Its not that there was no reason to support these schools and support their strike. I’m in agreement that we could have done more. But I think that most Messianic believers in the country did not get in line with the Christian school strike for two reasons. First, Messianic Schools in Israel are not yet recognized by the Ministry of Education and still operate without any state funding. So only a few Messianic families were directly affected by the budget crisis. Although this may seem petty, keep in mind that it takes a lot to get someone out to strike. I’ve never been on strike unless it was a teachers union strike, and I was a teacher at the time. Most personalities aren’t your strike/protest types. However, if it was your school or that of your friends, you are much more likely to go out for the strike. Secondly, most Messianic believers are Israeli citizens and as such, to a certain extent, socialists. They actually believe in the public school system and the necessity of teaching their kids Israeli values through the school system. Why would they go out in support of Christian schools to which they have no connection, and differ ideologically. That being said, there is a movement to question the morality and ethics in the public schools, but at the moment there are very few parents able to send their kids to an alternative to the public schools. As a result the average Israeli Messianic leader is still invested emotionally, financially and physically in the public school system in one sense of another. Therefore, it should be no surprise at all that Messianic leaders were silent. But it is not due to prejudice.

It is also worth noting that some of the teachers in some of the Christian schools are Messianic and did strike along with their colleagues. So, Messianic believers were represented, even if the leaders did not speak out. Also important to note, although Messianic leaders are fairly vocal, they are not vocal on internal politics in general. When there was a massive cottage cheese boycott, how many Messianic leaders spoke out? This did directly affect them, but they chose to remain quiet for the most part, because its important for them to choose their battles wisely. Although, I understand the frustration that some of the Christian Arab leaders may feel about the budget crisis, I don’t think they were necessarily expecting Messianic leaders to stand up against the Ministry of Education either. Especially when the Messianic community only has two elementary schools and one college, none of which are recognized by the state and one of them is actively pursuing recognition. Standing up against the Ministry of Education’s decision on finances would certainly not engender a positive response from the ministry for the Messianic applications for government recognition. As bad as the financial cut backs are, I’m certain that the Messianic elementary school would be very pleased to have even those limited funds.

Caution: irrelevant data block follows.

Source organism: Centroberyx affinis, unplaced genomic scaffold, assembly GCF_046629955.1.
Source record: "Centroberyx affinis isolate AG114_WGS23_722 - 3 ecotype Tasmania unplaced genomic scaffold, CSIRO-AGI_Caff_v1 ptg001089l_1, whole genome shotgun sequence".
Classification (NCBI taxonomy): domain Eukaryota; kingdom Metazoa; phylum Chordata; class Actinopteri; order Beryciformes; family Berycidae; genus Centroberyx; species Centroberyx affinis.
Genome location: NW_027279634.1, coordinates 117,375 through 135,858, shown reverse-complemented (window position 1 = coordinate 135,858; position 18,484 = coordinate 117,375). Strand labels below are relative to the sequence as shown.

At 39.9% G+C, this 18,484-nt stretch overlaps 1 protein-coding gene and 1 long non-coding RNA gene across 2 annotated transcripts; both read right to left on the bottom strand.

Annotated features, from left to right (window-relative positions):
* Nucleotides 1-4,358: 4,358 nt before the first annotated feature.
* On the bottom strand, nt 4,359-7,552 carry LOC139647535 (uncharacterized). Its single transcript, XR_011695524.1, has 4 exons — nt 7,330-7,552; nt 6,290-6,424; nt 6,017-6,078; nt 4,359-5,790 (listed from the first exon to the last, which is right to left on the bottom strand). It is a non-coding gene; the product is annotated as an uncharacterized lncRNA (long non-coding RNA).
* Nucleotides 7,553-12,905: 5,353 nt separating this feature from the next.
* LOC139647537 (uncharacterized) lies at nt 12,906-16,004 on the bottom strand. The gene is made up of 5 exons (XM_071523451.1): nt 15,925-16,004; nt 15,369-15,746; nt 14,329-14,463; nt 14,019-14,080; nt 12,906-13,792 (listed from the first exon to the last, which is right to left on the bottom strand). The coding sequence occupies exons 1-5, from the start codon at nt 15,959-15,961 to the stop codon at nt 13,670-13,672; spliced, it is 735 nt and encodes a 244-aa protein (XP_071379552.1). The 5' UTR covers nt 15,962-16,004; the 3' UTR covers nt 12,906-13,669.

I hope that I have at least eluded to the fact that the situation is not nearly as clear cut as it seems and that there are many angles with which to view this situation, and the only wrong angle is to focus on discrimination as the root cause. Certainly, discrimination exists, but it is limited in scope to isolated individuals and rarely is the cause of public policy and budgeting decisions. The ideological view that all Israeli citizens should be taught consistent values and history regarding the state is certainly a driving force behind the emphasis of the “public school” priority of the Ministry of Education, but this is part and parcel of the socialist roots and culture of the State of Israel since its inception.